- Service Dogs, Therapy Dogs, and ESAs: ... These Are Not The Same Things.
Sometimes when people say this, they really mean:
"I want my own dog certified as a psychiatric service dog for myself or a family member."
Other times, they mean:
"I want my own dog certified as a facility therapy dog for a school or nursing home."
And sometimes they mean:
"I want my dog to be certified as "in training" so my landlord can't evict me."
I'd like to help clear up the confusion around these three statements.
Therapy dogs do not have public access rights, nor do they need them. The facility they work in, be it a school or nursing home or private office, gives them permission to enter because they are - in essence - an employee.
They do not have the right to walk into locations where they have not been invited.
As well as providing a comforting friend in challenging situations, these dogs are trained to assist in others ways. They may give medication reminders, help their owners avoid triggers, interrupt self-harm, alert their owners to rising cortisol levels, or warn their owner of an oncoming hallucination.
Psychiatric service dogs are considered disability equipment and their handlers have the right to bring them into public places which do not permit pet dogs, IF (I'm putting this in bold):
They do not cause public disturbance and behave calmly and appropriately.
Everyone can benefit from their dog, and many people with disabilities find their pets are of great help and comfort.
Dogs love us unconditionally. Dogs lower our heart rates, lower our cortisol levels, and lower our blood pressure. They increase our chance of surviving a heart attack. All dogs have value as companions and best friends.
Sadly, they cannot accompany us in public places unless those places permit pets. Personally, I'm of the opinion that a well behaved pet that causes no problems should be welcome everywhere. Unfortunately, I don't own "everywhere" and the owners of stores and medical offices can make their own rules about such things.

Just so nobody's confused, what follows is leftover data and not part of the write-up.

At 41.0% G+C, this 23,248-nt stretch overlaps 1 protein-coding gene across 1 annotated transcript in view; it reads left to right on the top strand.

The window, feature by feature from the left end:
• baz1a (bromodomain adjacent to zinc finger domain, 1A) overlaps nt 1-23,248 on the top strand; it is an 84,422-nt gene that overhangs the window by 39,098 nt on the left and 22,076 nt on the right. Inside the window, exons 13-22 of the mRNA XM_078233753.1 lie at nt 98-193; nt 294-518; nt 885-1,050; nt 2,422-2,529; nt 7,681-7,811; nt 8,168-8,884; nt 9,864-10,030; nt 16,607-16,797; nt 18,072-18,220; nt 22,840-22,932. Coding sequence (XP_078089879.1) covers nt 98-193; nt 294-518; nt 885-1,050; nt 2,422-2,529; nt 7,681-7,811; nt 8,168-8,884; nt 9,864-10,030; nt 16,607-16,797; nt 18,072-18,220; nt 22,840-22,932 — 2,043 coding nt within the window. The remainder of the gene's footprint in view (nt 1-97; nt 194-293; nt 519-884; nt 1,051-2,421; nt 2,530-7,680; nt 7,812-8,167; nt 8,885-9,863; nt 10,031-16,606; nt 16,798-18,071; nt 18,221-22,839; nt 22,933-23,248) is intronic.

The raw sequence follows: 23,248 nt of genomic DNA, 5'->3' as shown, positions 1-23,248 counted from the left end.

The term "Emotional Support Animal" is an American term, and does not have an equivalent in Canada.
In Canada, either you have a very well trained dog who assists you with your disability, or you have a beloved pet which must abide by normal rules. There is no "emotional support dog" designation and you cannot get your pet "certified" as such, despite what scam websites may tell you.
Having a disability, including one like PTSD, is not sufficient to give you the legal right to bring your beloved pet into public in British Columbia.
The dog must meet certain criteria, in which case it becomes a service dog, not an ESA.
Bosco's owner is a paramedic. Bosco comforts worried family members and trauma victims on ambulance rides.
Is Bosco a Therapy Dog, Emotional Support Dog, or Service Dog?
A: Therapy Dog
Salty's guardian has PTSD and feels safer when Salty is with him. Salty has no special training, though he's generally well behaved. He does tend to sniff around in stores or wags his tail and approaches people who talk to him.
Is Salty a Therapy Dog, Emotional Support Dog, or Service Dog?
A: Emotional Support Dog - legally, a pet.
Tater's guardian has generalized anxiety. Tater reminds her to take her medications, and jumps on her and starts licking her face when she has a panic attack.
Tater heels on a loose leash in stores and lies under tables at restaurants.
Is Tater a Therapy Dog, Emotional Support Dog, or Service Dog?
A: Service Dog.
Sunny's guardian suffers from Schizophrenia. Sunny has a remarkable ability to recognize an oncoming hallucination. Sunny is eight months old and jumps on people who walk by.
Therapy Dog, Emotional Support Dog, or Service Dog?
A: Potential future service dog, but needs training, so for now, a useful pet.